3. The facts which are either admitted or satisfactorily established and do not admit of any controversy briefly stated are as follows : Vivian Moss Boyle was working as a Banksman in the Champion Beefs Mines, K. G. F. and was living at Door No. 149, Top Lines, Champion Beefs, K. G. F. along with his two daughters, namely, Oriana, Gene Boyle and a son James, aged about 11 years. Miss Gene Boyle was born on 11.12-1949. The mother of the girl namely Mrs. Doris Boyle was nurse in a Hospital attached to the K.G. F. Mines and was living with her husband at the relevant point of time. The appellant Budalph Gregory, was living with his parents in a house opposite to that of Mr. V. M, Boyle. The children of V. M. Boyle used to spend much of their time in the house of the appellant during the absence of their parents. The appellant and Miss Gene Boyle had become good friends during this period. The appellant and Miss Gene Boyle used to carry on conversation with each other from their respective houses even in the presence of Mr. V. M. Royle.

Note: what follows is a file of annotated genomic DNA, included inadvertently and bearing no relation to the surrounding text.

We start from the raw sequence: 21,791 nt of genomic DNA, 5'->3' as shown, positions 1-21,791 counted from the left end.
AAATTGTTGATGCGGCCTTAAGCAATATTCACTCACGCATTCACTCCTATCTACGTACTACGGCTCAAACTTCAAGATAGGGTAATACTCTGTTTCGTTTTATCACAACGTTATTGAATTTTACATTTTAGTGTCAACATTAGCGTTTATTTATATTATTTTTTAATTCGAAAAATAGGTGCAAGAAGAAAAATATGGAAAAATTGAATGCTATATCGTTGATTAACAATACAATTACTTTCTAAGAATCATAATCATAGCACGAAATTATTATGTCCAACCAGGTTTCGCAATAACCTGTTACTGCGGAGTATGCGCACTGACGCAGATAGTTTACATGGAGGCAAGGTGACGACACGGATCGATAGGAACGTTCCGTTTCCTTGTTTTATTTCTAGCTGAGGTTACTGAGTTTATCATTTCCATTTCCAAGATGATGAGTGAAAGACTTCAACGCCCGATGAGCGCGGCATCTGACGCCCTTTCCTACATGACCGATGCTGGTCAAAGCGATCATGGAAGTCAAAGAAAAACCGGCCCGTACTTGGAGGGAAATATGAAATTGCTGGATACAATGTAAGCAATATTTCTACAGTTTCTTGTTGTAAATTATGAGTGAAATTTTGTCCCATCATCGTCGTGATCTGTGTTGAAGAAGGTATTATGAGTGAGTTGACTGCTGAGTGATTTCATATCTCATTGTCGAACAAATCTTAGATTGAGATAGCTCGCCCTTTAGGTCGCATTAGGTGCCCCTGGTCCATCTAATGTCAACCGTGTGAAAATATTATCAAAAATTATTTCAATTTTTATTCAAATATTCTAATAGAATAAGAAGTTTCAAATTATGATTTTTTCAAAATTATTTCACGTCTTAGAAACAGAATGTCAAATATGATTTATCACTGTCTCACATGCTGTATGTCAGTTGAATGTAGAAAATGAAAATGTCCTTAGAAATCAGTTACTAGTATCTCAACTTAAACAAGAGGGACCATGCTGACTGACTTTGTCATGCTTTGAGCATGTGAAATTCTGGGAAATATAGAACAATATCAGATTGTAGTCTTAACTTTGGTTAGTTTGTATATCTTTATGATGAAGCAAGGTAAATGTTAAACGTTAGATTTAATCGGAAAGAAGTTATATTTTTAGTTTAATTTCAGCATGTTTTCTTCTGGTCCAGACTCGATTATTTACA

On 2.4-1964 Mrs. Boyle, who came from the Hospital, found the appellant and her daughter Miss Gene Royle engaged in conversation in the backyard of the house of the appellant. She rebuked Miss Gene -Boyle saying that she would report the matter to Mr. Y. M. Boyle and took her to her house. On the night of 2-4-64 Miss Gane Royle was found missing from her house, Mrs. Royle suspected that the appellant must have a hand in her disappearance and had probably taken her away. Mr. and Mrs. Royle made enquiries with the parents of the appellant and did not get any useful information. They instituted a search but to no effect. They lodged a complaint in the police station at Champion Reefs stating that their daughter Miss Gane Royle was missing and that she may be traced. The officer in charge of the Police Station searched for the girl, but he could not find her. It is stated that the appellant and Mias Gene Royle sat talking till about 10 P.M. in Orogam 'Dairy and went to the house of Edgar Vincant Gregory (P. W. 16) situated in R. A. T. A. Block in Champion Reefs at K. G. F. and stayed there for some time. On the morning of 3-4-1934 information to the effect that Miss Gene Royle and the appellant were in the house of P. W. 16 Edgar Vincent Gregory was known. The parents of the girl took the girl to their custody. They made an application to the Police Officer not to proceed with any investigation as the girl had been traced and recovered. After reaching their house, the parents of Miss Gene Royle requested the parents of the appellant to send away the appellant to some distant place, so that the girl and the boy may not continue to engage themselves in such activities. Eventually on 4-4-1964 the appellant was sent away to Salem by his parents as the maternal uncle of the appellant was running a workshop. The boy was employed therein. The appellant came back to K.G.F. on 15-7-1964 and was staying with his parents for some days.